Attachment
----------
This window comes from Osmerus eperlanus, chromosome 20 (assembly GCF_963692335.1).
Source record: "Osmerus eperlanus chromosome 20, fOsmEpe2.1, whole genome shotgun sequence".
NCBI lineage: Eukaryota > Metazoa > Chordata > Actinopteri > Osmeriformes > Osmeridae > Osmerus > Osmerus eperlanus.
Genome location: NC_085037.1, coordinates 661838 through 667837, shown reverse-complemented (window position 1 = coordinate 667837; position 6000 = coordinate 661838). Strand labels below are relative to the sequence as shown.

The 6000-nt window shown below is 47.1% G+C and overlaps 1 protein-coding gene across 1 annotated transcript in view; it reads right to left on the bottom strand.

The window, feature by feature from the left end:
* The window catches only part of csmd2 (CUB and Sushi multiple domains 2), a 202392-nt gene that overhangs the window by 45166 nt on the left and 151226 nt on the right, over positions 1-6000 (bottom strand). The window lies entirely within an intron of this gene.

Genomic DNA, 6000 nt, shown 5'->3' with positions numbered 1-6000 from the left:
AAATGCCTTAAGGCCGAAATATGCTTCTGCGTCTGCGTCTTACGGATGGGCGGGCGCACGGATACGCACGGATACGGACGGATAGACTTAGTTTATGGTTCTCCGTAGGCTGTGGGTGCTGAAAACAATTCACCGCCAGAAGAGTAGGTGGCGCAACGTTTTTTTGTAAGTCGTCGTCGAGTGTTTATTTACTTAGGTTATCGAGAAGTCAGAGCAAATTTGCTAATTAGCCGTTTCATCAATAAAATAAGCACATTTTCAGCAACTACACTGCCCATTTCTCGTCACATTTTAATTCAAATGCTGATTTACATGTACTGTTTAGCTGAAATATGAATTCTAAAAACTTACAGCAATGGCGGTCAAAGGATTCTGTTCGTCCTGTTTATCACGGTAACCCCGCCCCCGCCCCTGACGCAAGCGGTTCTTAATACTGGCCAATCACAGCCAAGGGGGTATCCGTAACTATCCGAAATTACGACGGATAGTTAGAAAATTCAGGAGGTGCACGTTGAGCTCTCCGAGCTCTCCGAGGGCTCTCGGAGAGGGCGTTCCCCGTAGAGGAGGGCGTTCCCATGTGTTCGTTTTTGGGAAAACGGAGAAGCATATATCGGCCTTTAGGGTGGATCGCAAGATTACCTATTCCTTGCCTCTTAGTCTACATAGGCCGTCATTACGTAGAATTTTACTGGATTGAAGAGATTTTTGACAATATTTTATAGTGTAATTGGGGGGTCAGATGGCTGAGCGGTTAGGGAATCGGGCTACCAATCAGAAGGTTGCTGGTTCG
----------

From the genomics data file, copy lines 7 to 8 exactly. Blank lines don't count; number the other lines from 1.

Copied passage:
* The window catches only part of csmd2 (CUB and Sushi multiple domains 2), a 202392-nt gene that overhangs the window by 45166 nt on the left and 151226 nt on the right, over positions 1-6000 (bottom strand). The window lies entirely within an intron of this gene.

Genomic DNA, 6000 nt, shown 5'->3' with positions numbered 1-6000 from the left: